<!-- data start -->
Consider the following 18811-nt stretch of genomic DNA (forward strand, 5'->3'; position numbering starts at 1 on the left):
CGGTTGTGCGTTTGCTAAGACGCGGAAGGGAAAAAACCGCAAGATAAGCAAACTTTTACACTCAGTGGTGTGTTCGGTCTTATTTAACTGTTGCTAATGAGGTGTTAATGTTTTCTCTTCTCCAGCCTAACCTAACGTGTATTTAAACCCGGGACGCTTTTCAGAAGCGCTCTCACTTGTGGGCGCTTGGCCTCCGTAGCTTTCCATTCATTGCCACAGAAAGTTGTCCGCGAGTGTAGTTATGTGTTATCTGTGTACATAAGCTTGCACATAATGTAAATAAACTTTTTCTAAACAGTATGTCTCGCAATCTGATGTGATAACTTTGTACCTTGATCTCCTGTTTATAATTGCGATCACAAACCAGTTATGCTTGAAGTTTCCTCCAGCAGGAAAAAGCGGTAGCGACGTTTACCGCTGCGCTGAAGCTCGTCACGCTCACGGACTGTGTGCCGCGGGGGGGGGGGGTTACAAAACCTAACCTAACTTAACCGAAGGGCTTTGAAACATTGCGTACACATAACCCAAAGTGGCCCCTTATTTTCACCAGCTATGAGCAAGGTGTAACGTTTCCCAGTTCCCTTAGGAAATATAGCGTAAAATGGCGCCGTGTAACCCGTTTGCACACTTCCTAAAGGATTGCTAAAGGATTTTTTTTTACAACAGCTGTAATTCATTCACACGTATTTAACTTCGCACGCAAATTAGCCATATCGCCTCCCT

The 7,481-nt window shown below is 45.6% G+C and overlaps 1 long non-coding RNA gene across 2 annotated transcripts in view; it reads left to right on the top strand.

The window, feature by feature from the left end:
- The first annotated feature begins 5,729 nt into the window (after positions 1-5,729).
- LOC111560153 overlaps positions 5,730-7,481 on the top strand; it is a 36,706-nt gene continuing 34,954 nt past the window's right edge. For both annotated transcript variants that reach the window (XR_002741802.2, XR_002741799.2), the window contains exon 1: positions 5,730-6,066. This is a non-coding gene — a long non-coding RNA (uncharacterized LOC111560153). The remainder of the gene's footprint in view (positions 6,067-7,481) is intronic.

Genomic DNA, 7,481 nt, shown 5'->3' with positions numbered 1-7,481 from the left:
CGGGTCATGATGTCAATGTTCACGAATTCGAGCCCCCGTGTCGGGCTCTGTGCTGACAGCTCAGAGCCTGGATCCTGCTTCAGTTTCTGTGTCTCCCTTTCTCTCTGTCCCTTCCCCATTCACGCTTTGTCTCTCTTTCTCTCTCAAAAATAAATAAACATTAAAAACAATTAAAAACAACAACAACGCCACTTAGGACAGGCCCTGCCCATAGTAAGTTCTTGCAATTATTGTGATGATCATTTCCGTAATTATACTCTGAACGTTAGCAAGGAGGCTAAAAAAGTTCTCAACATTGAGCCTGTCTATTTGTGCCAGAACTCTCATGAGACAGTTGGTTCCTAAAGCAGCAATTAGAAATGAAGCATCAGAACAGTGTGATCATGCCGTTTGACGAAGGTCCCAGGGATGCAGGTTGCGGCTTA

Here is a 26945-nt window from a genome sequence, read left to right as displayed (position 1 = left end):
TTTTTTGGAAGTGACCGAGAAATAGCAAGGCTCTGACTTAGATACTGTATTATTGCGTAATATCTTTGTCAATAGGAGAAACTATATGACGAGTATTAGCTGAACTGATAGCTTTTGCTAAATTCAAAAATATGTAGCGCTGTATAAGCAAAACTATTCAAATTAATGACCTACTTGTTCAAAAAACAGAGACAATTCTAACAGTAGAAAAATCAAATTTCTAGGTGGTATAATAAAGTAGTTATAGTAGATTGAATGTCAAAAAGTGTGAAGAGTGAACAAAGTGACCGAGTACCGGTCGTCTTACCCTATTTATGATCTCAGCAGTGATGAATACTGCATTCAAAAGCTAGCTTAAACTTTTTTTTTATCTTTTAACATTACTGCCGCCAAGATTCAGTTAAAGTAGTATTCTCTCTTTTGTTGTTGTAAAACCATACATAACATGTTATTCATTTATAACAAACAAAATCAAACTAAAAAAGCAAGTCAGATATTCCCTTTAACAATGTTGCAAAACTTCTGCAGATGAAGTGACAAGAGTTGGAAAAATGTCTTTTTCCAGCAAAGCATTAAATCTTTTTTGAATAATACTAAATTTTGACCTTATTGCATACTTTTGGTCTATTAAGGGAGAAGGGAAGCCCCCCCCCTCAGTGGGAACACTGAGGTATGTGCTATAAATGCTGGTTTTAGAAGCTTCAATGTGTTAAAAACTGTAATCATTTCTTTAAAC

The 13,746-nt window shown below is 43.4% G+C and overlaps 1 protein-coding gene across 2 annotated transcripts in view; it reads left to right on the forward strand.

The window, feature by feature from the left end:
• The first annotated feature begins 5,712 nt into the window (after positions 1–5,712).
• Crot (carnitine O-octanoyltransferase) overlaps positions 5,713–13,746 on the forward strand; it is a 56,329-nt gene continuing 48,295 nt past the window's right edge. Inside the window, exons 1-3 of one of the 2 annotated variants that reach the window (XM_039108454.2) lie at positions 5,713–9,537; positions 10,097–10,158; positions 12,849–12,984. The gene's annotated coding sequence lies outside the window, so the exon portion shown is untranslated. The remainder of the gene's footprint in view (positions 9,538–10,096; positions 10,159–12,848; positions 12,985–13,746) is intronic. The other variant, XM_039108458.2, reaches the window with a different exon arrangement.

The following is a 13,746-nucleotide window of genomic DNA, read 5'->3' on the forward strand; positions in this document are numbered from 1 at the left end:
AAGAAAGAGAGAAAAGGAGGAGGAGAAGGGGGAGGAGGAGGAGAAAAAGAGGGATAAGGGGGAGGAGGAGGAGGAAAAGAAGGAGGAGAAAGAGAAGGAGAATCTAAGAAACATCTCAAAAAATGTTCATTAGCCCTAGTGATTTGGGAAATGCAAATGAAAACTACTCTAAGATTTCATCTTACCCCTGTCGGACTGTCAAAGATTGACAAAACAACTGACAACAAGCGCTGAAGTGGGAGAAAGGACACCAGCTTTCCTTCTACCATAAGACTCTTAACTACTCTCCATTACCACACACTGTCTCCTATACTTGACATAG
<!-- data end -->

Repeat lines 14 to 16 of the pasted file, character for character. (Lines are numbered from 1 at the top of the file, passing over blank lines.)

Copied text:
• Crot (carnitine O-octanoyltransferase) overlaps positions 5,713–13,746 on the forward strand; it is a 56,329-nt gene continuing 48,295 nt past the window's right edge. Inside the window, exons 1-3 of one of the 2 annotated variants that reach the window (XM_039108454.2) lie at positions 5,713–9,537; positions 10,097–10,158; positions 12,849–12,984. The gene's annotated coding sequence lies outside the window, so the exon portion shown is untranslated. The remainder of the gene's footprint in view (positions 9,538–10,096; positions 10,159–12,848; positions 12,985–13,746) is intronic. The other variant, XM_039108458.2, reaches the window with a different exon arrangement.

The following is a 13,746-nucleotide window of genomic DNA, read 5'->3' on the forward strand; positions in this document are numbered from 1 at the left end:
AAGAAAGAGAGAAAAGGAGGAGGAGAAGGGGGAGGAGGAGGAGAAAAAGAGGGATAAGGGGGAGGAGGAGGAGGAAAAGAAGGAGGAGAAAGAGAAGGAGAATCTAAGAAACATCTCAAAAAATGTTCATTAGCCCTAGTGATTTGGGAAATGCAAATGAAAACTACTCTAAGATTTCATCTTACCCCTGTCGGACTGTCAAAGATTGACAAAACAACTGACAACAAGCGCTGAAGTGGGAGAAAGGACACCAGCTTTCCTTCTACCATAAGACTCTTAACTACTCTCCATTACCACACACTGTCTCCTATACTTGACATAG